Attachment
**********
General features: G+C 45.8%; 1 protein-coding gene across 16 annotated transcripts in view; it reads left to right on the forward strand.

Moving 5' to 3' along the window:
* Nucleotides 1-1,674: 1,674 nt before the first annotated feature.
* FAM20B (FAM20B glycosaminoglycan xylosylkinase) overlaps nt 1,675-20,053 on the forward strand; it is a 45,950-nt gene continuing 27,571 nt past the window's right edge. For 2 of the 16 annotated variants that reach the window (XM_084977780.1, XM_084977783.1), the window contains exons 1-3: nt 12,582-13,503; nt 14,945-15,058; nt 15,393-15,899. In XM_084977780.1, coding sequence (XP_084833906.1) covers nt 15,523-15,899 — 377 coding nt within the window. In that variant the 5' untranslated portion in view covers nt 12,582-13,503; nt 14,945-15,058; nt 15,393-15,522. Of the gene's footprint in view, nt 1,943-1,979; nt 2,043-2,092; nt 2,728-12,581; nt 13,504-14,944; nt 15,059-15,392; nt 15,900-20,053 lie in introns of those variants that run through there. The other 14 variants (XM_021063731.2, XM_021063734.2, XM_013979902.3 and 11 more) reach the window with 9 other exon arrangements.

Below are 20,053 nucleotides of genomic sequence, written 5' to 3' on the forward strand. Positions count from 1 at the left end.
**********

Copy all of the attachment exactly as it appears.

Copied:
General features: G+C 45.8%; 1 protein-coding gene across 16 annotated transcripts in view; it reads left to right on the forward strand.

Moving 5' to 3' along the window:
* Nucleotides 1-1,674: 1,674 nt before the first annotated feature.
* FAM20B (FAM20B glycosaminoglycan xylosylkinase) overlaps nt 1,675-20,053 on the forward strand; it is a 45,950-nt gene continuing 27,571 nt past the window's right edge. For 2 of the 16 annotated variants that reach the window (XM_084977780.1, XM_084977783.1), the window contains exons 1-3: nt 12,582-13,503; nt 14,945-15,058; nt 15,393-15,899. In XM_084977780.1, coding sequence (XP_084833906.1) covers nt 15,523-15,899 — 377 coding nt within the window. In that variant the 5' untranslated portion in view covers nt 12,582-13,503; nt 14,945-15,058; nt 15,393-15,522. Of the gene's footprint in view, nt 1,943-1,979; nt 2,043-2,092; nt 2,728-12,581; nt 13,504-14,944; nt 15,059-15,392; nt 15,900-20,053 lie in introns of those variants that run through there. The other 14 variants (XM_021063731.2, XM_021063734.2, XM_013979902.3 and 11 more) reach the window with 9 other exon arrangements.

Below are 20,053 nucleotides of genomic sequence, written 5' to 3' on the forward strand. Positions count from 1 at the left end.